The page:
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Three-day Celebrate Cape event has future

By Staff | Mar 9, 2010

It looks as through the Celebrate Cape Coral Carnival and Night Parade will remain a three-day event as long as organizers can secure the space.
The annual event, hosted by the Chamber of Commerce of Cape Coral, ran Friday through Sunday in the downtown Cape. TIB Bank was the title sponsor.
The celebration featured a carnival and live music. The heart of the event, Saturday evening’s parade, highlighted some of the city’s founding families.
“Everybody’s expectations are to continue down the path of what we’ve started here with the three-day event,” Bob Knickman, special events director for the chamber, said.
Organizers received positive feedback from residents. Attendees thought that the addition of the carnival and its location were great, he said, and everyone seemed happy. The land’s availability would be the only constraint.
“If that lot’s available, we’re going to continue on,” he said. “There’s nothing that’s turned us away from the three-day event.”
Knickman added that the only complaint was for warmer weather.
“If we had our traditional March weather, there’s not telling what the story would have been,” he said.
According to Knickman, the number of visitors varied depending on the day. No attendance numbers were available Tuesday.
“We had a little crowd on Friday,” he said, adding that the weather was cold. “Of course, it was cold all weekend. Saturday during the day it was a steady crowd of families and children, so that was new to us.”
Knickman said that about as many people who always come out came out Saturday night for the parade, and Sunday’s attendance was smaller than what organizers saw on Saturday. He noted that Sunday had fewer hours.
“We were very happy with the results that we got,” Knickman said. “We were right in what we expected what we would do. We met our expectations.”
Chamber member John Bolam, who played a large part in helping to organize the event, agreed.
“I think, overall, the community accepted it and we were a success,” he said.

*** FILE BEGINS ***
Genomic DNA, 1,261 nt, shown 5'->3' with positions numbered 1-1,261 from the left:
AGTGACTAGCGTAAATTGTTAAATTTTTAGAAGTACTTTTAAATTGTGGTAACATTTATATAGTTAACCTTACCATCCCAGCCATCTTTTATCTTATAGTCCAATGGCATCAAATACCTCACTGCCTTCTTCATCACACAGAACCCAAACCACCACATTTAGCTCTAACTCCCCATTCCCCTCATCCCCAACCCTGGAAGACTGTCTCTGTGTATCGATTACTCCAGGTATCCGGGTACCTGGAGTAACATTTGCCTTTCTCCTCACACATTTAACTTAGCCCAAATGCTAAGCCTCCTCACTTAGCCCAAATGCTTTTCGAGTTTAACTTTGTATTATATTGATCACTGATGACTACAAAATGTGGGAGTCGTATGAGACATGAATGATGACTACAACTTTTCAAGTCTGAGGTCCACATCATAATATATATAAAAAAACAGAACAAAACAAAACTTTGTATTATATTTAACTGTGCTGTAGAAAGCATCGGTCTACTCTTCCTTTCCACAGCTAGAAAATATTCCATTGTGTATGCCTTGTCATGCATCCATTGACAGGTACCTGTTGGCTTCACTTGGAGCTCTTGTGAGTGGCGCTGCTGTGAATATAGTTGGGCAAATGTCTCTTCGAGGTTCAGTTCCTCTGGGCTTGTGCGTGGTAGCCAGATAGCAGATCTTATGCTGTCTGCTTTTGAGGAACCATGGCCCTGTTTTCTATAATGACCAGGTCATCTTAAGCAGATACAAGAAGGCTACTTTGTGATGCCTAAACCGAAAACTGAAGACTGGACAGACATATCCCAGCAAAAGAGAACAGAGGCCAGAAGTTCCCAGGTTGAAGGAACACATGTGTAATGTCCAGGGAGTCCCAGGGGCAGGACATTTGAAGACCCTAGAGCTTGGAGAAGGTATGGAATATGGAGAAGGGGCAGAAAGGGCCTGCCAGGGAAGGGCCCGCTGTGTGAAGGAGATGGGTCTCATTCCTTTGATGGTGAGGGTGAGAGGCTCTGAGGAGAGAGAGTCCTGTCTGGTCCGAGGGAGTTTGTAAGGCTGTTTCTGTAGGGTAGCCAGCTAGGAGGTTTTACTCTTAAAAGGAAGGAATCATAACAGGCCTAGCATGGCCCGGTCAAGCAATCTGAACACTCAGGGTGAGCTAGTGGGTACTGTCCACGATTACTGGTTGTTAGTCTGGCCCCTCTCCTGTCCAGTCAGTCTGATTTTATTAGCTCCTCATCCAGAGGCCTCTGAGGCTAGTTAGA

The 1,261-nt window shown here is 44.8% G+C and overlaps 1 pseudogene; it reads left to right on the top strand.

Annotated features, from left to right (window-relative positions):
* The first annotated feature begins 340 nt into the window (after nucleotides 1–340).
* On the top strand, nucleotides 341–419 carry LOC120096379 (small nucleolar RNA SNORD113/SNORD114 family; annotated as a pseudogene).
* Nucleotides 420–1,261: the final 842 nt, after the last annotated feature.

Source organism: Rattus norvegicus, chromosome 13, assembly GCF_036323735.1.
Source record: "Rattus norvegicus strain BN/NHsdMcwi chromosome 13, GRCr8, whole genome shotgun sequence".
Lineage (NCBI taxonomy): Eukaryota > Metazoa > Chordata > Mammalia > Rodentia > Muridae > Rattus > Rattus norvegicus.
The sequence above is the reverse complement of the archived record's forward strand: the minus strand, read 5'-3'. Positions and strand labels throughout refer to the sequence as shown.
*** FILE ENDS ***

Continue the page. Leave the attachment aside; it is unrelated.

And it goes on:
Knickman thanked the members of the chamber for giving their time and volunteering to help put the event together. He added that “they stepped up in ways that they never had to step up before.” Knickman also thanked the residents for showing up.
“Cape Coral is a fantastic place and the citizens are absolutely wonderful when you do a special event,” he said. “They come out and they support it tremendously.”
According to Knickman, this was the first time that the chamber has hosted a three-day celebration. The organization has not planned a carnival since the 1980s, he said.
“With this step up to a three-day event, we learned a lot,” Knickman said.
The carnival workers gave organizers ideas on things that they could do to draw more people to the rides and games, and changes to the layout of the event are possible, according to Knickman. There was also an issue with an understaffing of volunteers.
“We need to be on top of that a little bit better next year,” he said.
Another change for next year is the goal of building an awareness about the event in the community, especially for families. Knickman said a lot of people were trying to get an idea of what it was about because of the expansion to three days, and organizers did not expect such a turnout from families.
“Now that we know the families are coming out, we can put a little more emphasis on families during the daytime on Saturday and Sunday,” he said.